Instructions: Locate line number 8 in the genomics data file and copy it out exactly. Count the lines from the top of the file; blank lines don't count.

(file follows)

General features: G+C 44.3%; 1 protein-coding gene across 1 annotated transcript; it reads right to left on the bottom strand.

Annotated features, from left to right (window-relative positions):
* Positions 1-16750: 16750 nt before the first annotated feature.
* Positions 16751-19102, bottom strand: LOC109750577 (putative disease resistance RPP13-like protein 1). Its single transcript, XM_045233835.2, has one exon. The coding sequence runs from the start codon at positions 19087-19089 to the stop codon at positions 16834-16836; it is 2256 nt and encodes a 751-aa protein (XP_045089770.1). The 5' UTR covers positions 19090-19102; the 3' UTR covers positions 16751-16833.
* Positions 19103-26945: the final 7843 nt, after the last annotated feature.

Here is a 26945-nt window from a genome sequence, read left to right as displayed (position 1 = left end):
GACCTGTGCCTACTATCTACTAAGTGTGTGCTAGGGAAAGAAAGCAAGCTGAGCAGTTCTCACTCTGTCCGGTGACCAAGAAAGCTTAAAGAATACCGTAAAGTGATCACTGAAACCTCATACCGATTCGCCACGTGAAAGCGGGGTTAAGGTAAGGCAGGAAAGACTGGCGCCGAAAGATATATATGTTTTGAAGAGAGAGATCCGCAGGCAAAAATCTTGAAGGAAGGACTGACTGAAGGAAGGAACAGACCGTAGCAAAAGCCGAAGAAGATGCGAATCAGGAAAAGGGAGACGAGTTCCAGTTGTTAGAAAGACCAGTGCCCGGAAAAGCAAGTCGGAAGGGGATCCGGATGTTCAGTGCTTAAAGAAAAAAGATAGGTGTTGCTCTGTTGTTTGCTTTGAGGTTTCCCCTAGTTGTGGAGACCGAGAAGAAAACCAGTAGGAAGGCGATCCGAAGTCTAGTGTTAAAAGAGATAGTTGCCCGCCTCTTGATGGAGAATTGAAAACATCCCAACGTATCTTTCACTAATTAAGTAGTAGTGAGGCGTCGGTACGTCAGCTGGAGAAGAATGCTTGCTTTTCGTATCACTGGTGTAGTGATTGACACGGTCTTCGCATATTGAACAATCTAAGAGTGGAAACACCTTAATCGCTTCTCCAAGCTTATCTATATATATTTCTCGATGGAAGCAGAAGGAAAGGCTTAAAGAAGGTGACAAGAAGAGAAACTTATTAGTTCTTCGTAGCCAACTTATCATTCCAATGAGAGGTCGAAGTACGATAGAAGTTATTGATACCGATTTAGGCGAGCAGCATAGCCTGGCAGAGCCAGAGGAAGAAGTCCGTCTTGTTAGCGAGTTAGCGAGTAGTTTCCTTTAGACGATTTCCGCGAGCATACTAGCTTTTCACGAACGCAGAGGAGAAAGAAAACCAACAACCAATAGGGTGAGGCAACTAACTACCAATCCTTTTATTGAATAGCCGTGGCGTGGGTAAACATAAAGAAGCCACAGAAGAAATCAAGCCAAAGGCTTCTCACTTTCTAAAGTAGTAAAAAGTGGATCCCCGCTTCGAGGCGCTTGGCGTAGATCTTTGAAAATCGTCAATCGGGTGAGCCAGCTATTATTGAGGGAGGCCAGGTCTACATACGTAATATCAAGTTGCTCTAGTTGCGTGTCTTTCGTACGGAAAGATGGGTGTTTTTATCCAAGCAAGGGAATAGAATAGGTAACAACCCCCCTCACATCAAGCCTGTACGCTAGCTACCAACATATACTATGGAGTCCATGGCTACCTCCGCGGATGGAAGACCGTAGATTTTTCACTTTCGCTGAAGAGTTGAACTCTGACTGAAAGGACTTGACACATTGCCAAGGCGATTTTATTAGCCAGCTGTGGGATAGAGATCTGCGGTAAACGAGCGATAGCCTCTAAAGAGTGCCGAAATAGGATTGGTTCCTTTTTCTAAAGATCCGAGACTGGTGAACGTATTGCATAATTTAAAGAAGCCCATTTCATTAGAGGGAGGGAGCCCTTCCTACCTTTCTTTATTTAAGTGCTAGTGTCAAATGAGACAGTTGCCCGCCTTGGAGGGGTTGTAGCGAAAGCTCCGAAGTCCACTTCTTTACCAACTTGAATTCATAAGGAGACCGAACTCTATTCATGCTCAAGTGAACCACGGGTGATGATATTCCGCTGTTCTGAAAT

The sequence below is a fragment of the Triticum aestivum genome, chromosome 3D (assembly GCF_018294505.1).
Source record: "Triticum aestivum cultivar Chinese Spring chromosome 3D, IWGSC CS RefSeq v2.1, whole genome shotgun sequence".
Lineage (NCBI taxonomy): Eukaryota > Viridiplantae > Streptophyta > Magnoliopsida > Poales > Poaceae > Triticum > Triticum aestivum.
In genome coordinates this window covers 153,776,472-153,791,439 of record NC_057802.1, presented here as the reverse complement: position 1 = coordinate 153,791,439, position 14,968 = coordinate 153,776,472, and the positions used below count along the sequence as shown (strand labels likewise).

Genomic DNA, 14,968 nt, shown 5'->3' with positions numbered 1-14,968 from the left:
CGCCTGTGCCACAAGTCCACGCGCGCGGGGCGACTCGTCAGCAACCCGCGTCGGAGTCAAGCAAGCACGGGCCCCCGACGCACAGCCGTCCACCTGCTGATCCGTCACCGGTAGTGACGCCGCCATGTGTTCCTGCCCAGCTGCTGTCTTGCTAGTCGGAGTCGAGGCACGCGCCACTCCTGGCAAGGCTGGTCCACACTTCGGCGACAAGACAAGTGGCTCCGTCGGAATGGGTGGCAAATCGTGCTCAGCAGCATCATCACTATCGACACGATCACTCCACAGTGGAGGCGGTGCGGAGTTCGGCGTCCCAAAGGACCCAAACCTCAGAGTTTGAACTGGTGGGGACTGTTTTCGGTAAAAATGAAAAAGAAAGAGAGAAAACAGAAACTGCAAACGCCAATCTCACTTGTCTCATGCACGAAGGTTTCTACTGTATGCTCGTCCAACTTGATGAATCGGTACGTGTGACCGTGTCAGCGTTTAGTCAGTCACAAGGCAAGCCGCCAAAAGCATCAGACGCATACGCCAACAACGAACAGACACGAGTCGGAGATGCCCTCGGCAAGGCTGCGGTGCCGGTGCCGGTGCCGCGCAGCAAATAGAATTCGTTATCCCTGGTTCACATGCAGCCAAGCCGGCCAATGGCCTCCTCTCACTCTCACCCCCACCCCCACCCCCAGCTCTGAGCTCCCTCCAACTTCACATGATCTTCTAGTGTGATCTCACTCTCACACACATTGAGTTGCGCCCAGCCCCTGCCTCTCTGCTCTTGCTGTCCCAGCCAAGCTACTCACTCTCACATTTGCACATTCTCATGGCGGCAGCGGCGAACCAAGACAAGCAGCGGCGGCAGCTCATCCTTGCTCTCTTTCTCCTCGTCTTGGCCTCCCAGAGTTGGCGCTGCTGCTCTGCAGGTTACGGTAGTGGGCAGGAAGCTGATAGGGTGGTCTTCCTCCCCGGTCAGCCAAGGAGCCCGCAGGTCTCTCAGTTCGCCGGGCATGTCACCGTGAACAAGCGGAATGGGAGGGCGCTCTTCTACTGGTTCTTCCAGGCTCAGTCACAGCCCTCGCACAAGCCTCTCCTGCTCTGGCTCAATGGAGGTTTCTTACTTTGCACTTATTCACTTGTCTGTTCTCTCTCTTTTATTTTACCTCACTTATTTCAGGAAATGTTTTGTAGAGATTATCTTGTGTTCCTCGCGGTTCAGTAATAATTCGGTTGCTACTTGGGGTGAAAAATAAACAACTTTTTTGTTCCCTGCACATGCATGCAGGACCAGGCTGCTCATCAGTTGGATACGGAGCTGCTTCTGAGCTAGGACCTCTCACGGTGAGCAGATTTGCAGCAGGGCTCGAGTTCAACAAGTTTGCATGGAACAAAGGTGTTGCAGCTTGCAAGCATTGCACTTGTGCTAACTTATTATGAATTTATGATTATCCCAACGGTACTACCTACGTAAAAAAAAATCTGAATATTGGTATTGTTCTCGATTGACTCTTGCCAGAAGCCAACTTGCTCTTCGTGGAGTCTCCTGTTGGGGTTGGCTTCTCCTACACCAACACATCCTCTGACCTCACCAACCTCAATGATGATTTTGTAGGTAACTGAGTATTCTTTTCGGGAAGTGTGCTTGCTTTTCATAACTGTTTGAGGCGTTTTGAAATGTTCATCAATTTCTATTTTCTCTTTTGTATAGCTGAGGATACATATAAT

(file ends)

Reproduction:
The sequence below is a fragment of the Triticum aestivum genome, chromosome 3D (assembly GCF_018294505.1).